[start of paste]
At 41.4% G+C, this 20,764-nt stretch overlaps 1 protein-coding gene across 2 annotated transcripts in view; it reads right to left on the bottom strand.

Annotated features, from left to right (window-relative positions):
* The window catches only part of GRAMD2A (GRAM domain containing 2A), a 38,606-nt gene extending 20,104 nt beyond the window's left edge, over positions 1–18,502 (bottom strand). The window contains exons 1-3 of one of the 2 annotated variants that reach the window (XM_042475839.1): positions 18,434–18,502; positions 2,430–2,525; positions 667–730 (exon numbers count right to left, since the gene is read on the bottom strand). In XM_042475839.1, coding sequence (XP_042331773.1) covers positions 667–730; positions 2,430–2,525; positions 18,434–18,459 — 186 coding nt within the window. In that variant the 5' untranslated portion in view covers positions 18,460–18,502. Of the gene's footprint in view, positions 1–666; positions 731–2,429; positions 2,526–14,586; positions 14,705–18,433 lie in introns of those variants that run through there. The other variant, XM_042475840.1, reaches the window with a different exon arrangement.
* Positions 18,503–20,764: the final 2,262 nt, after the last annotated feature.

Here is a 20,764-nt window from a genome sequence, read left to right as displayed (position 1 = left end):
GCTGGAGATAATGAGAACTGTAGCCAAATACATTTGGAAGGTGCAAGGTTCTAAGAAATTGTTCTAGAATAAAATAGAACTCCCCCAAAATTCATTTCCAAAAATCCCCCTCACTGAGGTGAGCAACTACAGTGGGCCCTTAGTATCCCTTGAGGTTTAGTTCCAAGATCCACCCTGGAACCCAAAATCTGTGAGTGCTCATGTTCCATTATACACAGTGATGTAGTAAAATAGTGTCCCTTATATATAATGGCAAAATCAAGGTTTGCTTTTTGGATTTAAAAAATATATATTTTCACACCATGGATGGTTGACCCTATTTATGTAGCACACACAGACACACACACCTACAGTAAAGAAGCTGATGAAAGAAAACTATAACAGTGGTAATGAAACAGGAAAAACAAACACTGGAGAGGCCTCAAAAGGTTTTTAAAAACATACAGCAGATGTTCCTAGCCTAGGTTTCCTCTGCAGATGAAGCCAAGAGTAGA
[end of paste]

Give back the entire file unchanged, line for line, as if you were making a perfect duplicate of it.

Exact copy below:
At 41.4% G+C, this 20,764-nt stretch overlaps 1 protein-coding gene across 2 annotated transcripts in view; it reads right to left on the bottom strand.

Annotated features, from left to right (window-relative positions):
* The window catches only part of GRAMD2A (GRAM domain containing 2A), a 38,606-nt gene extending 20,104 nt beyond the window's left edge, over positions 1–18,502 (bottom strand). The window contains exons 1-3 of one of the 2 annotated variants that reach the window (XM_042475839.1): positions 18,434–18,502; positions 2,430–2,525; positions 667–730 (exon numbers count right to left, since the gene is read on the bottom strand). In XM_042475839.1, coding sequence (XP_042331773.1) covers positions 667–730; positions 2,430–2,525; positions 18,434–18,459 — 186 coding nt within the window. In that variant the 5' untranslated portion in view covers positions 18,460–18,502. Of the gene's footprint in view, positions 1–666; positions 731–2,429; positions 2,526–14,586; positions 14,705–18,433 lie in introns of those variants that run through there. The other variant, XM_042475840.1, reaches the window with a different exon arrangement.
* Positions 18,503–20,764: the final 2,262 nt, after the last annotated feature.

Here is a 20,764-nt window from a genome sequence, read left to right as displayed (position 1 = left end):
GCTGGAGATAATGAGAACTGTAGCCAAATACATTTGGAAGGTGCAAGGTTCTAAGAAATTGTTCTAGAATAAAATAGAACTCCCCCAAAATTCATTTCCAAAAATCCCCCTCACTGAGGTGAGCAACTACAGTGGGCCCTTAGTATCCCTTGAGGTTTAGTTCCAAGATCCACCCTGGAACCCAAAATCTGTGAGTGCTCATGTTCCATTATACACAGTGATGTAGTAAAATAGTGTCCCTTATATATAATGGCAAAATCAAGGTTTGCTTTTTGGATTTAAAAAATATATATTTTCACACCATGGATGGTTGACCCTATTTATGTAGCACACACAGACACACACACCTACAGTAAAGAAGCTGATGAAAGAAAACTATAACAGTGGTAATGAAACAGGAAAAACAAACACTGGAGAGGCCTCAAAAGGTTTTTAAAAACATACAGCAGATGTTCCTAGCCTAGGTTTCCTCTGCAGATGAAGCCAAGAGTAGA